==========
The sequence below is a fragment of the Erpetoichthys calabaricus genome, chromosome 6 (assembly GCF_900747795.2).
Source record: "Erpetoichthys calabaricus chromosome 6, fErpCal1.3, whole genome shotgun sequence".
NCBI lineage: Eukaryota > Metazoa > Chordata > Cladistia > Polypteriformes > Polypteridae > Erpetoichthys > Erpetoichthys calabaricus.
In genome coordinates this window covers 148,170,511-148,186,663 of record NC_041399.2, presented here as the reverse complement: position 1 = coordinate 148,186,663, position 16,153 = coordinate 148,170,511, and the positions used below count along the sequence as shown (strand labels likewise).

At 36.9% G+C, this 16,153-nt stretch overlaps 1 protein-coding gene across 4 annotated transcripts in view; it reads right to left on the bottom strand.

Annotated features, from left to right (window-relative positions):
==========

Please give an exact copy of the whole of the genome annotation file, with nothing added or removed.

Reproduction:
The sequence below is a fragment of the Erpetoichthys calabaricus genome, chromosome 6 (assembly GCF_900747795.2).
Source record: "Erpetoichthys calabaricus chromosome 6, fErpCal1.3, whole genome shotgun sequence".
NCBI lineage: Eukaryota > Metazoa > Chordata > Cladistia > Polypteriformes > Polypteridae > Erpetoichthys > Erpetoichthys calabaricus.
In genome coordinates this window covers 148,170,511-148,186,663 of record NC_041399.2, presented here as the reverse complement: position 1 = coordinate 148,186,663, position 16,153 = coordinate 148,170,511, and the positions used below count along the sequence as shown (strand labels likewise).

At 36.9% G+C, this 16,153-nt stretch overlaps 1 protein-coding gene across 4 annotated transcripts in view; it reads right to left on the bottom strand.

Annotated features, from left to right (window-relative positions):